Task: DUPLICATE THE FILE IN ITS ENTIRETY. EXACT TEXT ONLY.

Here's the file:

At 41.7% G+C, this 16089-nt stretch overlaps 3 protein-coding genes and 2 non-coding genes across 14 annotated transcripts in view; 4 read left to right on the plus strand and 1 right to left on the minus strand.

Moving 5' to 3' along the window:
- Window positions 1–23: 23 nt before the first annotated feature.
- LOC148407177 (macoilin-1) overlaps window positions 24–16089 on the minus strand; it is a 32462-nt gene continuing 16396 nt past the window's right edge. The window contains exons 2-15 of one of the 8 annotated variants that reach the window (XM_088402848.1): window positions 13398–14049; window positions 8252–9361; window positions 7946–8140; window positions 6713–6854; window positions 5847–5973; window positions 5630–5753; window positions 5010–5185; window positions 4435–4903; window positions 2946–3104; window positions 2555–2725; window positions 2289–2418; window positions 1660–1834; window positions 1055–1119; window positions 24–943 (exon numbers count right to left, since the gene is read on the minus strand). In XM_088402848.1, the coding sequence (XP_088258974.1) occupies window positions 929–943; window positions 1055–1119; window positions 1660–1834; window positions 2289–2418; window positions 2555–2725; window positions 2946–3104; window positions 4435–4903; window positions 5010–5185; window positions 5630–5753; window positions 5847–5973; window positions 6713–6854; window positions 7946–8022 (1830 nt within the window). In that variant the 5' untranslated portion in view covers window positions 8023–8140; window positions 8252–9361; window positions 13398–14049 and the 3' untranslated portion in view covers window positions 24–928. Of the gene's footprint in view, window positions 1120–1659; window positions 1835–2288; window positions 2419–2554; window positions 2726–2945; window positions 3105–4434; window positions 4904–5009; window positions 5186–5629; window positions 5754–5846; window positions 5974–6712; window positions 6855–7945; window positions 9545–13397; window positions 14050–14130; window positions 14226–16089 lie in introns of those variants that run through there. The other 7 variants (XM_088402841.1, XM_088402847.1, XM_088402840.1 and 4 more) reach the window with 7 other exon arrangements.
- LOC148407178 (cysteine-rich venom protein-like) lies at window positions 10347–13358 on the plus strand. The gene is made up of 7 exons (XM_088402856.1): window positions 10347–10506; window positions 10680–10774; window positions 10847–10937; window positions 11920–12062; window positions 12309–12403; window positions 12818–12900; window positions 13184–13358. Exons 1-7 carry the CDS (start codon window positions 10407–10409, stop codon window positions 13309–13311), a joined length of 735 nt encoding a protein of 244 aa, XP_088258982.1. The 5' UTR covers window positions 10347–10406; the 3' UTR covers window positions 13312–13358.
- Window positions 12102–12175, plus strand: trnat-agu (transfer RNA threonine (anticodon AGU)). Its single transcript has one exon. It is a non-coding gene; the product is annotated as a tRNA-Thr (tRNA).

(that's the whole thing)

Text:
At 41.7% G+C, this 16089-nt stretch overlaps 3 protein-coding genes and 2 non-coding genes across 14 annotated transcripts in view; 4 read left to right on the plus strand and 1 right to left on the minus strand.

Moving 5' to 3' along the window:
- Window positions 1–23: 23 nt before the first annotated feature.
- LOC148407177 (macoilin-1) overlaps window positions 24–16089 on the minus strand; it is a 32462-nt gene continuing 16396 nt past the window's right edge. The window contains exons 2-15 of one of the 8 annotated variants that reach the window (XM_088402848.1): window positions 13398–14049; window positions 8252–9361; window positions 7946–8140; window positions 6713–6854; window positions 5847–5973; window positions 5630–5753; window positions 5010–5185; window positions 4435–4903; window positions 2946–3104; window positions 2555–2725; window positions 2289–2418; window positions 1660–1834; window positions 1055–1119; window positions 24–943 (exon numbers count right to left, since the gene is read on the minus strand). In XM_088402848.1, the coding sequence (XP_088258974.1) occupies window positions 929–943; window positions 1055–1119; window positions 1660–1834; window positions 2289–2418; window positions 2555–2725; window positions 2946–3104; window positions 4435–4903; window positions 5010–5185; window positions 5630–5753; window positions 5847–5973; window positions 6713–6854; window positions 7946–8022 (1830 nt within the window). In that variant the 5' untranslated portion in view covers window positions 8023–8140; window positions 8252–9361; window positions 13398–14049 and the 3' untranslated portion in view covers window positions 24–928. Of the gene's footprint in view, window positions 1120–1659; window positions 1835–2288; window positions 2419–2554; window positions 2726–2945; window positions 3105–4434; window positions 4904–5009; window positions 5186–5629; window positions 5754–5846; window positions 5974–6712; window positions 6855–7945; window positions 9545–13397; window positions 14050–14130; window positions 14226–16089 lie in introns of those variants that run through there. The other 7 variants (XM_088402841.1, XM_088402847.1, XM_088402840.1 and 4 more) reach the window with 7 other exon arrangements.
- LOC148407178 (cysteine-rich venom protein-like) lies at window positions 10347–13358 on the plus strand. The gene is made up of 7 exons (XM_088402856.1): window positions 10347–10506; window positions 10680–10774; window positions 10847–10937; window positions 11920–12062; window positions 12309–12403; window positions 12818–12900; window positions 13184–13358. Exons 1-7 carry the CDS (start codon window positions 10407–10409, stop codon window positions 13309–13311), a joined length of 735 nt encoding a protein of 244 aa, XP_088258982.1. The 5' UTR covers window positions 10347–10406; the 3' UTR covers window positions 13312–13358.
- Window positions 12102–12175, plus strand: trnat-agu (transfer RNA threonine (anticodon AGU)). Its single transcript has one exon. It is a non-coding gene; the product is annotated as a tRNA-Thr (tRNA).